Bovet are a brand that, before looking into them at SalonQP, I knew very little about. Being presented by a gentleman named Tiago & his wife, I was taken through the history of the brand and viewed several of their timepieces. Now, when I say timepieces, I mean timepieces, as the majority of their collection is made up of watches that transform into desk clocks and pocket watches without the need for tools and in a matter of seconds.

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The stand out watch from Bovet for me has to be the shooting star. This beauty, limited to only 50 pieces in 2016 and retailing for nearly a quarter of a million pounds, has just about every complication you could ask for including world time with ultra compact 24 cities indicator, hemispheric precision moon phase, 5 day tourbillon, jumping hour and retrograde minutes. All that in one package almost makes it feel a value prop. Almost. All in all though, the unique engineering and magnificent level of detail really make these the ultimate ‘wild card’ watches, and is one brand I’m sure to follow much more closely now.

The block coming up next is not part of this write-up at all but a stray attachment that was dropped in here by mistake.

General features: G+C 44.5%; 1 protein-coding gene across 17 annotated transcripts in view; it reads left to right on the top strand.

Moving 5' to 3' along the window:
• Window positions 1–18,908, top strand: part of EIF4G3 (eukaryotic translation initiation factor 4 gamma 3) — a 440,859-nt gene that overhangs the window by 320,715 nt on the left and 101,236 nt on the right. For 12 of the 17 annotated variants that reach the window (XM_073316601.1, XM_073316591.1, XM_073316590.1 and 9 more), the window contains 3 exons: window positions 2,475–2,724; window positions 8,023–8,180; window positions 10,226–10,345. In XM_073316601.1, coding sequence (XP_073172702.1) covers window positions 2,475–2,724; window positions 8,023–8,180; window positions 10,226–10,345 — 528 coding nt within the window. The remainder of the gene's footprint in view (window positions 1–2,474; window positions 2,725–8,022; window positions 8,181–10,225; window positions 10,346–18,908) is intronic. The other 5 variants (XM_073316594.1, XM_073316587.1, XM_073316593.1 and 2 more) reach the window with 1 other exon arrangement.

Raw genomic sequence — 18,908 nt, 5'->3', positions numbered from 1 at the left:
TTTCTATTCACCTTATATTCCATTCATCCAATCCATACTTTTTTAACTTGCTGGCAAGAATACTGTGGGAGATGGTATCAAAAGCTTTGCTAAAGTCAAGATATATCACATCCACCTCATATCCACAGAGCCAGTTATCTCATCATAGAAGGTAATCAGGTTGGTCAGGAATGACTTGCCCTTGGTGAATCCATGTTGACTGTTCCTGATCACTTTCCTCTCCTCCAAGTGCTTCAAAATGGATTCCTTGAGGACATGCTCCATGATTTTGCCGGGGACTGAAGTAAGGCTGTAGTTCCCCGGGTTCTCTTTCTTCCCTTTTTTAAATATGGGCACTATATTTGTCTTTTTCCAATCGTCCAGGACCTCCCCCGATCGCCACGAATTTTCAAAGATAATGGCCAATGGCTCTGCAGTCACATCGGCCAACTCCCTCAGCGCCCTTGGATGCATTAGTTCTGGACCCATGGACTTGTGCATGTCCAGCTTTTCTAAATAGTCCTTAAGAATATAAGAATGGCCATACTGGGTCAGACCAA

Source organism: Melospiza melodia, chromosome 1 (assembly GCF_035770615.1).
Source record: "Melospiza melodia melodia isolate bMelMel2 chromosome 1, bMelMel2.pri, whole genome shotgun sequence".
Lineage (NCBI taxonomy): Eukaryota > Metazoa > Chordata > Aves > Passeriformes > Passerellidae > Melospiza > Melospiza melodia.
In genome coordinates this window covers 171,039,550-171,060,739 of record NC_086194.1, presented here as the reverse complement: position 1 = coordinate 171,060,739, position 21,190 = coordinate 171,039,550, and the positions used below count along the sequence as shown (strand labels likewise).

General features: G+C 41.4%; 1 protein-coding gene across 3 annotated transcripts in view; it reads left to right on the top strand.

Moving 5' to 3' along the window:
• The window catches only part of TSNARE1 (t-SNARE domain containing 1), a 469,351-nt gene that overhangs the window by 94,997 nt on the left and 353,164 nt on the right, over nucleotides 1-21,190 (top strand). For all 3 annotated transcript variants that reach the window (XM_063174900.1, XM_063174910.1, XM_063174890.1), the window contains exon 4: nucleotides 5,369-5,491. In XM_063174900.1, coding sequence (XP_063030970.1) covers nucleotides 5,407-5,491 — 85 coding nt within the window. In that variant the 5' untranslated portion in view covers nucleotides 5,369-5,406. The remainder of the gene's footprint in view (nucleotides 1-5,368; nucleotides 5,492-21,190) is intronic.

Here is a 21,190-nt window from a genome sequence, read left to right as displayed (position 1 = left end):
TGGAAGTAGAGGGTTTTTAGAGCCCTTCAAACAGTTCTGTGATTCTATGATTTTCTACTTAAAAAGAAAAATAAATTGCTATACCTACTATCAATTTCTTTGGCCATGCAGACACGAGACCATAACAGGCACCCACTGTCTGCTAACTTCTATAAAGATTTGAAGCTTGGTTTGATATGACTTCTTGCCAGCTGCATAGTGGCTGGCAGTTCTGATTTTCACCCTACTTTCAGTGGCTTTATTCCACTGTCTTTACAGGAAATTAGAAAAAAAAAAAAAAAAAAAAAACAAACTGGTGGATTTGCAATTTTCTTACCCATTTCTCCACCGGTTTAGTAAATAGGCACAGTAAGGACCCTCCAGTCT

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My next stop took me to Fellows Auctions, a watch and jewellery auction house based in Birmingham. With a watch auction taking place every month, they had a few of the pieces due to be sold on 29th November, and I had the immense pleasure of trying some on. Not only did I get my hands on a brand new 2016 Rolex Daytona expected to fetch between £9,000 – £14,000, I also tried on two Paul Newman Daytona’s from 1968 (£45K – £65K) & 1969 (£50K – £80K). The likelihood of me ever coming across another one of these unicorns in my lifetime, let alone two, is minuscule, so I made sure to make the most of my time with them!